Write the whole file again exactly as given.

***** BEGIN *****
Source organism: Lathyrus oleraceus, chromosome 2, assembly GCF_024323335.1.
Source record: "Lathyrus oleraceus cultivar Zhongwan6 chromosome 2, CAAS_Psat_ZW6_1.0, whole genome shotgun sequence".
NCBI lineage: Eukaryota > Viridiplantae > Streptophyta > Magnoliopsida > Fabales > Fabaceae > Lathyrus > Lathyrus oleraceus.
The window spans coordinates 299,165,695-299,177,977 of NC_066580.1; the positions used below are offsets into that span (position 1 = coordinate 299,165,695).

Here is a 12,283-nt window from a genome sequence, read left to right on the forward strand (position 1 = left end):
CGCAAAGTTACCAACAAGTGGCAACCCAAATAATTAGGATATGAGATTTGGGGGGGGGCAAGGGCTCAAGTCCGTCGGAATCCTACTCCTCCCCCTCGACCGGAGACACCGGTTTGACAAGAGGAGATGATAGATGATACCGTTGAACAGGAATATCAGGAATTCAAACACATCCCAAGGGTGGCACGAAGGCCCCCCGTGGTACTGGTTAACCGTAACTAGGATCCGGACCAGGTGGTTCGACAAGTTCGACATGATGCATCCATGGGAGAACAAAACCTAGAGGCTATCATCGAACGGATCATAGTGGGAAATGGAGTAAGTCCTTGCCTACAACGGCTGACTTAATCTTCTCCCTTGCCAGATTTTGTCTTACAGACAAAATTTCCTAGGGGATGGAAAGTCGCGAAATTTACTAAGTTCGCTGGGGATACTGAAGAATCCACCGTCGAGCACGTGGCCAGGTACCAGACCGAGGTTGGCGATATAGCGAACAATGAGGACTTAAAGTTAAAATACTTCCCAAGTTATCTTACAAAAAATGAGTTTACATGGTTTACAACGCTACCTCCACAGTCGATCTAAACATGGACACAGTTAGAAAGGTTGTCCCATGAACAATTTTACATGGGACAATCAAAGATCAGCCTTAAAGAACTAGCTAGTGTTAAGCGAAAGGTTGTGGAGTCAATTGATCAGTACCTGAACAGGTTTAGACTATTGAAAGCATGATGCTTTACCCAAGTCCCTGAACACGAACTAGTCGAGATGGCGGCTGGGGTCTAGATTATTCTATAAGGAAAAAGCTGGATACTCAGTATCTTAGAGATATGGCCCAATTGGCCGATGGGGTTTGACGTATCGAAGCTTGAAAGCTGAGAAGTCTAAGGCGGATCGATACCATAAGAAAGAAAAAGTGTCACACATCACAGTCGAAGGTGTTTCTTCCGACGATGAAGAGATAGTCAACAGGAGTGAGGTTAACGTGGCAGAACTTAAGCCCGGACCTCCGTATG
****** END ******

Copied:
Source organism: Lathyrus oleraceus, chromosome 2, assembly GCF_024323335.1.
Source record: "Lathyrus oleraceus cultivar Zhongwan6 chromosome 2, CAAS_Psat_ZW6_1.0, whole genome shotgun sequence".
NCBI lineage: Eukaryota > Viridiplantae > Streptophyta > Magnoliopsida > Fabales > Fabaceae > Lathyrus > Lathyrus oleraceus.
The window spans coordinates 299,165,695-299,177,977 of NC_066580.1; the positions used below are offsets into that span (position 1 = coordinate 299,165,695).

Here is a 12,283-nt window from a genome sequence, read left to right on the forward strand (position 1 = left end):
CGCAAAGTTACCAACAAGTGGCAACCCAAATAATTAGGATATGAGATTTGGGGGGGGGCAAGGGCTCAAGTCCGTCGGAATCCTACTCCTCCCCCTCGACCGGAGACACCGGTTTGACAAGAGGAGATGATAGATGATACCGTTGAACAGGAATATCAGGAATTCAAACACATCCCAAGGGTGGCACGAAGGCCCCCCGTGGTACTGGTTAACCGTAACTAGGATCCGGACCAGGTGGTTCGACAAGTTCGACATGATGCATCCATGGGAGAACAAAACCTAGAGGCTATCATCGAACGGATCATAGTGGGAAATGGAGTAAGTCCTTGCCTACAACGGCTGACTTAATCTTCTCCCTTGCCAGATTTTGTCTTACAGACAAAATTTCCTAGGGGATGGAAAGTCGCGAAATTTACTAAGTTCGCTGGGGATACTGAAGAATCCACCGTCGAGCACGTGGCCAGGTACCAGACCGAGGTTGGCGATATAGCGAACAATGAGGACTTAAAGTTAAAATACTTCCCAAGTTATCTTACAAAAAATGAGTTTACATGGTTTACAACGCTACCTCCACAGTCGATCTAAACATGGACACAGTTAGAAAGGTTGTCCCATGAACAATTTTACATGGGACAATCAAAGATCAGCCTTAAAGAACTAGCTAGTGTTAAGCGAAAGGTTGTGGAGTCAATTGATCAGTACCTGAACAGGTTTAGACTATTGAAAGCATGATGCTTTACCCAAGTCCCTGAACACGAACTAGTCGAGATGGCGGCTGGGGTCTAGATTATTCTATAAGGAAAAAGCTGGATACTCAGTATCTTAGAGATATGGCCCAATTGGCCGATGGGGTTTGACGTATCGAAGCTTGAAAGCTGAGAAGTCTAAGGCGGATCGATACCATAAGAAAGAAAAAGTGTCACACATCACAGTCGAAGGTGTTTCTTCCGACGATGAAGAGATAGTCAACAGGAGTGAGGTTAACGTGGCAGAACTTAAGCCCGGACCTCCGTATG